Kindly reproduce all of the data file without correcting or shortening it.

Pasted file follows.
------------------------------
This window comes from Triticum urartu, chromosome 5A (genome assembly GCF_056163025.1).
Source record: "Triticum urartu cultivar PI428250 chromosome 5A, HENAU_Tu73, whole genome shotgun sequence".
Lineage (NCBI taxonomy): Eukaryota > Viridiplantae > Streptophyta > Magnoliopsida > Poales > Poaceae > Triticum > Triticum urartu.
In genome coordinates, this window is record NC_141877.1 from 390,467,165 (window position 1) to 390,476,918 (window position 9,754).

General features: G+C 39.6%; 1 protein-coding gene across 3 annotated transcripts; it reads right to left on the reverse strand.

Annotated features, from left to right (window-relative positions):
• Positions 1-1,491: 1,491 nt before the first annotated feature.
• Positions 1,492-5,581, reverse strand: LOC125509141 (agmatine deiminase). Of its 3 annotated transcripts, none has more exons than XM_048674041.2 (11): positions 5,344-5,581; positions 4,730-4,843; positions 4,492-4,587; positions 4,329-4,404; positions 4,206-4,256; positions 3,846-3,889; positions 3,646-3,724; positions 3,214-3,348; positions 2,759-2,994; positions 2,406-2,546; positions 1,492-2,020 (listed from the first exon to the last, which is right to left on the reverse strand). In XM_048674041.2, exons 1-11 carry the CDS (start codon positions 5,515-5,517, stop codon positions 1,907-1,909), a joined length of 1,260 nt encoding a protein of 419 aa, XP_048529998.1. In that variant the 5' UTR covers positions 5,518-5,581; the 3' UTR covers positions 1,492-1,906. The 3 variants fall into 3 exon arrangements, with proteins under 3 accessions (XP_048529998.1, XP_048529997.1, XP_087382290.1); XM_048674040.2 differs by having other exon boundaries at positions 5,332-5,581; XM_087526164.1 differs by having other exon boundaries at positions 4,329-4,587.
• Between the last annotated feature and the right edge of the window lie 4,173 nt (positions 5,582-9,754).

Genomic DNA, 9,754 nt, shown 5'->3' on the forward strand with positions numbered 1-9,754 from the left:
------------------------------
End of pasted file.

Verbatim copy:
This window comes from Triticum urartu, chromosome 5A (genome assembly GCF_056163025.1).
Source record: "Triticum urartu cultivar PI428250 chromosome 5A, HENAU_Tu73, whole genome shotgun sequence".
Lineage (NCBI taxonomy): Eukaryota > Viridiplantae > Streptophyta > Magnoliopsida > Poales > Poaceae > Triticum > Triticum urartu.
In genome coordinates, this window is record NC_141877.1 from 390,467,165 (window position 1) to 390,476,918 (window position 9,754).

General features: G+C 39.6%; 1 protein-coding gene across 3 annotated transcripts; it reads right to left on the reverse strand.

Annotated features, from left to right (window-relative positions):
• Positions 1-1,491: 1,491 nt before the first annotated feature.
• Positions 1,492-5,581, reverse strand: LOC125509141 (agmatine deiminase). Of its 3 annotated transcripts, none has more exons than XM_048674041.2 (11): positions 5,344-5,581; positions 4,730-4,843; positions 4,492-4,587; positions 4,329-4,404; positions 4,206-4,256; positions 3,846-3,889; positions 3,646-3,724; positions 3,214-3,348; positions 2,759-2,994; positions 2,406-2,546; positions 1,492-2,020 (listed from the first exon to the last, which is right to left on the reverse strand). In XM_048674041.2, exons 1-11 carry the CDS (start codon positions 5,515-5,517, stop codon positions 1,907-1,909), a joined length of 1,260 nt encoding a protein of 419 aa, XP_048529998.1. In that variant the 5' UTR covers positions 5,518-5,581; the 3' UTR covers positions 1,492-1,906. The 3 variants fall into 3 exon arrangements, with proteins under 3 accessions (XP_048529998.1, XP_048529997.1, XP_087382290.1); XM_048674040.2 differs by having other exon boundaries at positions 5,332-5,581; XM_087526164.1 differs by having other exon boundaries at positions 4,329-4,587.
• Between the last annotated feature and the right edge of the window lie 4,173 nt (positions 5,582-9,754).

Genomic DNA, 9,754 nt, shown 5'->3' on the forward strand with positions numbered 1-9,754 from the left: